As someone who handled an estimated 100 to 200 receipts during each shift at the bookstore, this information deeply concerned Feldman. American retail workers have 30 percent more BPA in their systems than the average American adult, according to the Centers for Disease Control and Prevention (which also reports that BPAs are in the bodies of 93 percent of Americans above age 6).
“Right there it should be an OSHA [Occupational Safety and Health Association] issue and considered hazardous for workers, let alone for the customers,” says Feldman. According to the Bureau of Labor Statistics (BLS), 3,354,170 Americans work as cashiers, including 2,940 people in Santa Cruz and Watsonville.
Had Gateways not closed soon after Feldman learned about the matter, he says they would have switched to BPA-free receipt paper like an increasing number of other stores are doing. “[Switching] is really a no-brainer—a low-hanging fruit,” Feldman says, pointing to the fact that the country’s largest paper manufacturer, Appleton, has been BPA free since 2006, and several others now offer BPA-free receipt paper, as well. Appleton’s Manager of Corporate Communication Bill Van Den Brandt says that although the new paper formula is more costly for them to make, the company did not increase the cost of their products after going BPA-free.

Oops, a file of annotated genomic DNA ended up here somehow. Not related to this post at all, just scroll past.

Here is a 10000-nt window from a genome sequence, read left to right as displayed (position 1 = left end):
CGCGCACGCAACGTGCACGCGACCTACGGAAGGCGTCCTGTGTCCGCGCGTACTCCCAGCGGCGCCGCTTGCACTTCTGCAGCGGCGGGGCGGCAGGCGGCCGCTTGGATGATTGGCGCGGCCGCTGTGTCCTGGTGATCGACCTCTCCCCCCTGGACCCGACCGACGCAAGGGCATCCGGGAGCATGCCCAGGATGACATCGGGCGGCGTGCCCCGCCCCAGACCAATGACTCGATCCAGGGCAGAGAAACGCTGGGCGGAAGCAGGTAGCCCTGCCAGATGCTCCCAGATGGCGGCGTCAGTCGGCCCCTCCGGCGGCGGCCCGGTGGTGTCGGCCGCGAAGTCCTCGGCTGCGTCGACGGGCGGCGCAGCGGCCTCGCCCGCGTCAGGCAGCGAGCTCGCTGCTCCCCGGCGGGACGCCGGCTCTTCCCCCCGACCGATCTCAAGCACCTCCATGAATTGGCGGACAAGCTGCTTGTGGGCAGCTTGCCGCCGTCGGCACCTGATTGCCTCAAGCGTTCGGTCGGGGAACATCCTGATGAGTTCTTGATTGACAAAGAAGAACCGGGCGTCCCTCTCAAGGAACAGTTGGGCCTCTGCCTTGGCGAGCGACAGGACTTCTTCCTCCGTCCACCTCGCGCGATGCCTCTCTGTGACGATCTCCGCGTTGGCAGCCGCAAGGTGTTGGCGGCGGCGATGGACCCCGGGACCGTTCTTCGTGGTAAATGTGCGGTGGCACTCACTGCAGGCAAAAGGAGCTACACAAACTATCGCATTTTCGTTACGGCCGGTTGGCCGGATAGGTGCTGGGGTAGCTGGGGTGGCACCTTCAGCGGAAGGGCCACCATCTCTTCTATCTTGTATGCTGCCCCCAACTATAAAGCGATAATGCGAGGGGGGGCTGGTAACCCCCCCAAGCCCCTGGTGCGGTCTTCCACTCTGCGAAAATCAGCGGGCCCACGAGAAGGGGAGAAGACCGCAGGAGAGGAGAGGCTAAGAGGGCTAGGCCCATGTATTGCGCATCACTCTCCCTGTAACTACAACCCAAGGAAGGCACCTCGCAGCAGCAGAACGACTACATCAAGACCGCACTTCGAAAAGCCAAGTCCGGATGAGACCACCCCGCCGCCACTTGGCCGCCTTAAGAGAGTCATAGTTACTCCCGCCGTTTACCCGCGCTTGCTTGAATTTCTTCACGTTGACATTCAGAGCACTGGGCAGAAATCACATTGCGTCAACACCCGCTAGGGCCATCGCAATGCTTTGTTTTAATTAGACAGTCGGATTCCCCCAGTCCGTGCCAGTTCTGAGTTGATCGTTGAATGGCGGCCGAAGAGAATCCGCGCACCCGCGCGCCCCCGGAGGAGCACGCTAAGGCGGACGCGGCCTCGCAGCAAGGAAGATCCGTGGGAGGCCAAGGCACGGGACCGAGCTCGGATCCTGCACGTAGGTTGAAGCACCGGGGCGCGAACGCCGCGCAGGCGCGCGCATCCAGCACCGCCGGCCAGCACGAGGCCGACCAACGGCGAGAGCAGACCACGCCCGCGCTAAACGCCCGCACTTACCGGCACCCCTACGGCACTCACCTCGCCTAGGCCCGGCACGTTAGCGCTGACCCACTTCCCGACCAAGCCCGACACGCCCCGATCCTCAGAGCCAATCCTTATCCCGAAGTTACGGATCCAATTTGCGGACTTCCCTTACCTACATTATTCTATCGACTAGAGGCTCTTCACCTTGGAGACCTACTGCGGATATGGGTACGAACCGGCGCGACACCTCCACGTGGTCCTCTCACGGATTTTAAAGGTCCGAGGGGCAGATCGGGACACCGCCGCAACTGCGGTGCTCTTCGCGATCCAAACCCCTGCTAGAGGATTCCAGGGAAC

Stores in Santa Cruz that have made the switch to BPA-free receipts include New Leaf Community Markets, Whole Foods, Trader Joe’s and Safeway.
“It’s important not only because it is something our customers want, but because it supports our wellness, values and overall lifestyle to be free of unnecessary chemicals,” says Sarah Owens, marketing director for New Leaf, of the decision to switch over. New Leaf is also working to reduce receipt use altogether: they’ve partnered with MyReceipts.com to offer a paperless receipt option to customers that will be available in two months (it’s already available for senior shoppers).